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Hymn To Death

William Cullen Bryant 1794 (Cummington) – 1878 (New York City)

Oh! could I hope the wise and pure in heart
Might hear my song without a frown, nor deem
My voice unworthy of the theme it tries,--
I would take up the hymn to Death, and say
To the grim power, The world hath slandered thee
And mocked thee. On thy dim and shadowy brow
They place an iron crown, and call thee king
Of terrors, and the spoiler of the world,
Deadly assassin, that strik'st down the fair,
The loved, the good--that breath'st upon the lights
Of virtue set along the vale of life,
And they go out in darkness. I am come,
Not with reproaches, not with cries and prayers,
Such as have stormed thy stern insensible ear
From the beginning. I am come to speak
Thy praises. True it is, that I have wept
Thy conquests, and may weep them yet again:
And thou from some I love wilt take a life
Dear to me as my own. Yet while the spell
Is on my spirit, and I talk with thee
In sight of all thy trophies, face to face,
Meet is it that my voice should utter forth

Thy nobler triumphs: I will teach the world
To thank thee.--Who are thine accusers?--Who?
The living!--they who never felt thy power,
And know thee not. The curses of the wretch
Whose crimes are ripe, his sufferings when thy hand
Is on him, and the hour he dreads is come,
Are writ among thy praises. But the good--
Does he whom thy kind hand dismissed to peace,
Upbraid the gentle violence that took off
His fetters, and unbarred his prison cell?
Raise then the Hymn to Death. Deliverer!
God hath anointed thee to free the oppressed
And crush the oppressor. When the armed chief,
The conqueror of nations, walks the world,
And it is changed beneath his feet, and all
Its kingdoms melt into one mighty realm--
Thou, while his head is loftiest, and his heart
Blasphemes, imagining his own right hand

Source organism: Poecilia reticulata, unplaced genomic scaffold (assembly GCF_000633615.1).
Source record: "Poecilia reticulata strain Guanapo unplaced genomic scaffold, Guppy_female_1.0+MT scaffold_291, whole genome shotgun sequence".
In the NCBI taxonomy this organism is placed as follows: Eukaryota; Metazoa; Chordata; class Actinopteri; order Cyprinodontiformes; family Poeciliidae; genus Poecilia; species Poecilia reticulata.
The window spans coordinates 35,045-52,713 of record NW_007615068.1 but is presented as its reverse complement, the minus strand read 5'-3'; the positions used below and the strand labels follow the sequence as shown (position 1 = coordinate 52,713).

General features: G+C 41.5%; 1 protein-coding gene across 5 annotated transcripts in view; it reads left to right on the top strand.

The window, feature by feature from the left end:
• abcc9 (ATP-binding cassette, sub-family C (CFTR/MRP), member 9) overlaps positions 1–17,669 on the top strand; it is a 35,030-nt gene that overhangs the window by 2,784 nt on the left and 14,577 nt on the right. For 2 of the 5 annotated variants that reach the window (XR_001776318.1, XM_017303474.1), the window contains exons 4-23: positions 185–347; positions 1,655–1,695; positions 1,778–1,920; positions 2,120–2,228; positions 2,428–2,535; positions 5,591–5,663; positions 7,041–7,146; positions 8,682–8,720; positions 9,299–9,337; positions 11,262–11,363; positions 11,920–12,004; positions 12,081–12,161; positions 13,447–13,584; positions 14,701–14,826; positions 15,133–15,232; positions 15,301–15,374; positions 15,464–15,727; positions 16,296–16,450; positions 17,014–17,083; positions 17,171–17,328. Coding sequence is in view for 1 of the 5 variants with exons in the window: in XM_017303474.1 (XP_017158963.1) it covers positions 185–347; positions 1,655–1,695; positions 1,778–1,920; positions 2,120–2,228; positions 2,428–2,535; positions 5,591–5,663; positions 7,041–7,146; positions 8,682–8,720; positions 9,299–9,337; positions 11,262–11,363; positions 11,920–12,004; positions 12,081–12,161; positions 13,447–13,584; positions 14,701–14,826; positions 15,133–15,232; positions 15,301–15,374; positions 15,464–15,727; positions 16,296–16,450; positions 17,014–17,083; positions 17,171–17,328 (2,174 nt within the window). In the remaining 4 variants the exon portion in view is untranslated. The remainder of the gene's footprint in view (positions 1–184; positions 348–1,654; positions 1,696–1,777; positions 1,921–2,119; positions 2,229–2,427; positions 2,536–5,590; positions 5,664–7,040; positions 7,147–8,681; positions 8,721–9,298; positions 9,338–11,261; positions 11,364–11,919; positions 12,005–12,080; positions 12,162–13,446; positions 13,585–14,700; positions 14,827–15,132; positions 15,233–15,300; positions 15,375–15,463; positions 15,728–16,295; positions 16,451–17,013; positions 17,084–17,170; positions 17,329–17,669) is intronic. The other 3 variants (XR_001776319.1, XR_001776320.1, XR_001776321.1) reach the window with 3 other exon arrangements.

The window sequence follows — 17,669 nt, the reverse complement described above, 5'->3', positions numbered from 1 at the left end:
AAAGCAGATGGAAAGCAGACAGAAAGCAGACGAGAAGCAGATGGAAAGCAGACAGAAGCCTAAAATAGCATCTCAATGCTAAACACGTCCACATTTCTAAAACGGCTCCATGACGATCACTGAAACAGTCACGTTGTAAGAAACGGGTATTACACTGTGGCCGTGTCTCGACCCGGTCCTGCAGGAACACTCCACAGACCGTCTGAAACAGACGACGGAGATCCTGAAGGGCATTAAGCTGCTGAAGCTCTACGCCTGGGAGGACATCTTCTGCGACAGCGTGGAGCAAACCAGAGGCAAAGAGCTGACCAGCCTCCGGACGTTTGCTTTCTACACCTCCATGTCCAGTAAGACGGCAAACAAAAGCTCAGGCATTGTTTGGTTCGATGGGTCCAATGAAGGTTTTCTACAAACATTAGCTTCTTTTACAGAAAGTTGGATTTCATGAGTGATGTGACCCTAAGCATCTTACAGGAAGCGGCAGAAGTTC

Almighty, sett'st upon him thy stern grasp,
And the strong links of that tremendous chain
That bound mankind are crumbled; thou dost break
Sceptre and crown, and beat his throne to dust.
Then the earth shouts with gladness, and her tribes
Gather within their ancient bounds again.
Else had the mighty of the olden time,
Nimrod, Sesostris, or the youth who feigned
His birth from Lybian Ammon, smote even now
The nations with a rod of iron, and driven
Their chariot o'er our necks. Thou dost avenge,
In thy good time, the wrongs of those who know

No other friend. Nor dost thou interpose
Only to lay the sufferer asleep,
Where he who made him wretched troubles not
His rest--thou dost strike down his tyrant too.
Oh, there is joy when hands that held the scourge
Drop lifeless, and the pitiless heart is cold.
Thou too dost purge from earth its horrible
And old idolatries; from the proud fanes
Each to his grave their priests go out, till none
Is left to teach their worship; then the fires
Of sacrifice are chilled, and the green moss
O'ercreeps their altars; the fallen images
Cumber the weedy courts, and for loud hymns,
Chanted by kneeling crowds, the chiding winds
Shriek in the solitary aisles. When he
Who gives his life to guilt, and laughs at all
The laws that God or man has made, and round
Hedges his seat with power, and shines in wealth,--
Lifts up his atheist front to scoff at Heaven,
And celebrates his shame in open day,
Thou, in the pride of all his crimes, cutt'st off
The horrible example. Touched by thine,
The extortioner's hard hand foregoes the gold
Wrong from the o'er-worn poor. The perjurer,
Whose tongue was lithe, e'en now, and voluble
Against his neighbour's life, and he who laughed
And leaped for joy to see a spotless fame
Blasted before his own foul calumnies,
Are smit with deadly silence. He, who sold
His conscience to preserve a worthless life,

Even while he hugs himself on his escape,
Trembles, as, doubly terrible, at length,
Thy steps o'ertake him, and there is no time
For parley--nor will bribes unclench thy grasp.
Oft, too, dost thou reform thy victim, long
Ere his last hour. And when the reveller,
Mad in the chase of pleasure, stretches on,
And strains each nerve, and clears the path of life
Like wind, thou point'st him to the dreadful goal,
And shak'st thy hour-glass in his reeling eye,
And check'st him in mid course. Thy skeleton hand
Shows to the faint of spirit the right path,
And he is warned, and fears to step aside.
Thou sett'st between the ruffian and his crime
Thy ghastly countenance, and his slack hand
Drops the drawn knife. But, oh, most fearfully
Dost thou show forth Heaven's justice, when thy shafts
Drink up the ebbing spirit--then the hard
Of hear
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Submitted on May 13, 2011

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William Cullen Bryant

William Cullen Bryant was an American romantic poet, journalist, and long-time editor of the New York Evening Post. more…

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